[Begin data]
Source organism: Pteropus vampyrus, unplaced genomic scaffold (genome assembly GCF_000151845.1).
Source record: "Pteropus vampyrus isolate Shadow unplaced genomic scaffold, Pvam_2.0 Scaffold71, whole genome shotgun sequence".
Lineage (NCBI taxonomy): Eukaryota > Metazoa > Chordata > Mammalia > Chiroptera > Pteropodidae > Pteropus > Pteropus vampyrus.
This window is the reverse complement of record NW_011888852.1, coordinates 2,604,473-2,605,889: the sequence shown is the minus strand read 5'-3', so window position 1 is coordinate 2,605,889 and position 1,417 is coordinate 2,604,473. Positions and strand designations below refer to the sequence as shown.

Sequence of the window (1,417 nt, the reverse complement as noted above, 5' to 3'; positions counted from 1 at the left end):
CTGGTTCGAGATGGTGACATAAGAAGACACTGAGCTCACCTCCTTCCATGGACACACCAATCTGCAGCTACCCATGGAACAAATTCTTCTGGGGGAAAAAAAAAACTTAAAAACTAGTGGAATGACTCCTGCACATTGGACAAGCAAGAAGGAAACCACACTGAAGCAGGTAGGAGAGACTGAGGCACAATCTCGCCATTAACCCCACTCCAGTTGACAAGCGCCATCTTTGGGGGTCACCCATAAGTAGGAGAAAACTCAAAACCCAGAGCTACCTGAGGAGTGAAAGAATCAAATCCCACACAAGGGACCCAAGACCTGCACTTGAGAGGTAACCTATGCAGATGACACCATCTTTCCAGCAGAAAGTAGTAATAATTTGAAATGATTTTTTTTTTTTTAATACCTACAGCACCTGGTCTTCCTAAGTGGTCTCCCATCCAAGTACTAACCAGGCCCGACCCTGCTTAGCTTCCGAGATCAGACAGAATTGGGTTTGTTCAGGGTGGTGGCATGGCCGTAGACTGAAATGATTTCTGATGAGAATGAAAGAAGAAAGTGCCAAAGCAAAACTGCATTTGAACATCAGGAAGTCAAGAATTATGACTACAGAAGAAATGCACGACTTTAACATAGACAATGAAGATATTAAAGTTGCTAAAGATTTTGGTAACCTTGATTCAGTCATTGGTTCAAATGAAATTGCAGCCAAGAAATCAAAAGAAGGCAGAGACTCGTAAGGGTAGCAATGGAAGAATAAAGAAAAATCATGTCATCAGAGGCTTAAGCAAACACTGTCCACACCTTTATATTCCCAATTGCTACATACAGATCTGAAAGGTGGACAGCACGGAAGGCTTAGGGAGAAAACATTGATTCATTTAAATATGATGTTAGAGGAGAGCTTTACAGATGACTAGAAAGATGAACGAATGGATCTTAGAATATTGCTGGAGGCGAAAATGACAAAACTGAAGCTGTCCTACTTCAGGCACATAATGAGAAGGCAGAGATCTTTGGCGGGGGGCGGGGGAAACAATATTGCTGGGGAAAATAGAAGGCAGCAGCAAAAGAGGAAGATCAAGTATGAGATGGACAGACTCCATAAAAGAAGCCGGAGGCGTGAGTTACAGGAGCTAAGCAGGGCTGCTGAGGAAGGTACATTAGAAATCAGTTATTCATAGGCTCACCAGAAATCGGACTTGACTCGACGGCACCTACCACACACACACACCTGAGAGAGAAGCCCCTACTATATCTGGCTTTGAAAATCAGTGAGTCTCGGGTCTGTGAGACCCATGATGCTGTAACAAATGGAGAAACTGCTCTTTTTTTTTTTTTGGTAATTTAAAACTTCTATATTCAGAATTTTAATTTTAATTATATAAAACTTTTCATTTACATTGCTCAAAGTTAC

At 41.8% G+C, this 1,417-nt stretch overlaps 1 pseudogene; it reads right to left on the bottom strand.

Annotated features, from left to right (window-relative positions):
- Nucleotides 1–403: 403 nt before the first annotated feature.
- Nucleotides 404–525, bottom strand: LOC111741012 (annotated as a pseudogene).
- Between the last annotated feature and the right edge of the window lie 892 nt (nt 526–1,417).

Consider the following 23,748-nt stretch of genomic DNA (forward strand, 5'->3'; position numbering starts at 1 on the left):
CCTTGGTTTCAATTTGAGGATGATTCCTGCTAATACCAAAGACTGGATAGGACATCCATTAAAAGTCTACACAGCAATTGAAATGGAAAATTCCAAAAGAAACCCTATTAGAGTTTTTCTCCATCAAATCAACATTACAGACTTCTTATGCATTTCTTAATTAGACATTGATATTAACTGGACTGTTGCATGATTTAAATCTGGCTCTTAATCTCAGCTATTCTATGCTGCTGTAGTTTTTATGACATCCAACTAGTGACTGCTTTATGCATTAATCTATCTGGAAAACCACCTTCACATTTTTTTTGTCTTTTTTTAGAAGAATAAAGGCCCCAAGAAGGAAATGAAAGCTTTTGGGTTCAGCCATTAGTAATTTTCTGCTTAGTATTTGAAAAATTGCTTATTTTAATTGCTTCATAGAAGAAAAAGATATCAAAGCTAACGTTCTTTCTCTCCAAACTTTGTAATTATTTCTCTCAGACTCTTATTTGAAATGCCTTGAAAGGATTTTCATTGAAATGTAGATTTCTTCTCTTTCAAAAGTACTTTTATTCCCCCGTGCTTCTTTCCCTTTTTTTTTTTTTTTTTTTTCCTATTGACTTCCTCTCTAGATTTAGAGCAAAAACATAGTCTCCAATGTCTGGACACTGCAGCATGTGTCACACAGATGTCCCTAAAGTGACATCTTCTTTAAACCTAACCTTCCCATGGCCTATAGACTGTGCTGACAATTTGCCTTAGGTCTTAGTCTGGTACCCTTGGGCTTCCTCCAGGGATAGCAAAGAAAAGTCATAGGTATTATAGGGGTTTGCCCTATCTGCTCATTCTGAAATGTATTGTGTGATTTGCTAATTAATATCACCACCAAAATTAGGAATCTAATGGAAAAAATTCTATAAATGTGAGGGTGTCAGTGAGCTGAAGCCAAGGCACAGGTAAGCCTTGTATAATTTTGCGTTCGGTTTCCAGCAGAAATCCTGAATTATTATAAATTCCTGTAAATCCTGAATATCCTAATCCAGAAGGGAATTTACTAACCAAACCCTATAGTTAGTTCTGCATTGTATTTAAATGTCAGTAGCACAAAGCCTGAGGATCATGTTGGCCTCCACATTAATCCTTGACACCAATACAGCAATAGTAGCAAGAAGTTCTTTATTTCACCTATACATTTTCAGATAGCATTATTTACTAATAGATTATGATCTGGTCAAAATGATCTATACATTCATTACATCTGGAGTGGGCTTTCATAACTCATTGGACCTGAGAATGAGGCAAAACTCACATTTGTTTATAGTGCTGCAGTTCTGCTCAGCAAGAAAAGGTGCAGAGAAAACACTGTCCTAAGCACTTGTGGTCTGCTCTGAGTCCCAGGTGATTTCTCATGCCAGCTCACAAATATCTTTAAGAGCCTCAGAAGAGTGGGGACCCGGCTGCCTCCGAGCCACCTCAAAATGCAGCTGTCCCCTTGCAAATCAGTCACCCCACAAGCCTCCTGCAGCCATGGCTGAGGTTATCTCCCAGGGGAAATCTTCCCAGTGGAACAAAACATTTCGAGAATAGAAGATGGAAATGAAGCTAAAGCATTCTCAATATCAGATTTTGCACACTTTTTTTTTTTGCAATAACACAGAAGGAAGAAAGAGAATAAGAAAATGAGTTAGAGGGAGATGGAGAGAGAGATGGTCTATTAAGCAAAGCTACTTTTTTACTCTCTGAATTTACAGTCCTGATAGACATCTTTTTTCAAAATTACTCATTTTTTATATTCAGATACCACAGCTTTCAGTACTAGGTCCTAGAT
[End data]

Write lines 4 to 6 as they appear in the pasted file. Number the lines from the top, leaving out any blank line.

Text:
This window is the reverse complement of record NW_011888852.1, coordinates 2,604,473-2,605,889: the sequence shown is the minus strand read 5'-3', so window position 1 is coordinate 2,605,889 and position 1,417 is coordinate 2,604,473. Positions and strand designations below refer to the sequence as shown.

Sequence of the window (1,417 nt, the reverse complement as noted above, 5' to 3'; positions counted from 1 at the left end):
CTGGTTCGAGATGGTGACATAAGAAGACACTGAGCTCACCTCCTTCCATGGACACACCAATCTGCAGCTACCCATGGAACAAATTCTTCTGGGGGAAAAAAAAAACTTAAAAACTAGTGGAATGACTCCTGCACATTGGACAAGCAAGAAGGAAACCACACTGAAGCAGGTAGGAGAGACTGAGGCACAATCTCGCCATTAACCCCACTCCAGTTGACAAGCGCCATCTTTGGGGGTCACCCATAAGTAGGAGAAAACTCAAAACCCAGAGCTACCTGAGGAGTGAAAGAATCAAATCCCACACAAGGGACCCAAGACCTGCACTTGAGAGGTAACCTATGCAGATGACACCATCTTTCCAGCAGAAAGTAGTAATAATTTGAAATGATTTTTTTTTTTTTAATACCTACAGCACCTGGTCTTCCTAAGTGGTCTCCCATCCAAGTACTAACCAGGCCCGACCCTGCTTAGCTTCCGAGATCAGACAGAATTGGGTTTGTTCAGGGTGGTGGCATGGCCGTAGACTGAAATGATTTCTGATGAGAATGAAAGAAGAAAGTGCCAAAGCAAAACTGCATTTGAACATCAGGAAGTCAAGAATTATGACTACAGAAGAAATGCACGACTTTAACATAGACAATGAAGATATTAAAGTTGCTAAAGATTTTGGTAACCTTGATTCAGTCATTGGTTCAAATGAAATTGCAGCCAAGAAATCAAAAGAAGGCAGAGACTCGTAAGGGTAGCAATGGAAGAATAAAGAAAAATCATGTCATCAGAGGCTTAAGCAAACACTGTCCACACCTTTATATTCCCAATTGCTACATACAGATCTGAAAGGTGGACAGCACGGAAGGCTTAGGGAGAAAACATTGATTCATTTAAATATGATGTTAGAGGAGAGCTTTACAGATGACTAGAAAGATGAACGAATGGATCTTAGAATATTGCTGGAGGCGAAAATGACAAAACTGAAGCTGTCCTACTTCAGGCACATAATGAGAAGGCAGAGATCTTTGGCGGGGGGCGGGGGAAACAATATTGCTGGGGAAAATAGAAGGCAGCAGCAAAAGAGGAAGATCAAGTATGAGATGGACAGACTCCATAAAAGAAGCCGGAGGCGTGAGTTACAGGAGCTAAGCAGGGCTGCTGAGGAAGGTACATTAGAAATCAGTTATTCATAGGCTCACCAGAAATCGGACTTGACTCGACGGCACCTACCACACACACACACCTGAGAGAGAAGCCCCTACTATATCTGGCTTTGAAAATCAGTGAGTCTCGGGTCTGTGAGACCCATGATGCTGTAACAAATGGAGAAACTGCTCTTTTTTTTTTTTTGGTAATTTAAAACTTCTATATTCAGAATTTTAATTTTAATTATATAAAACTTTTCATTTACATTGCTCAAAGTTAC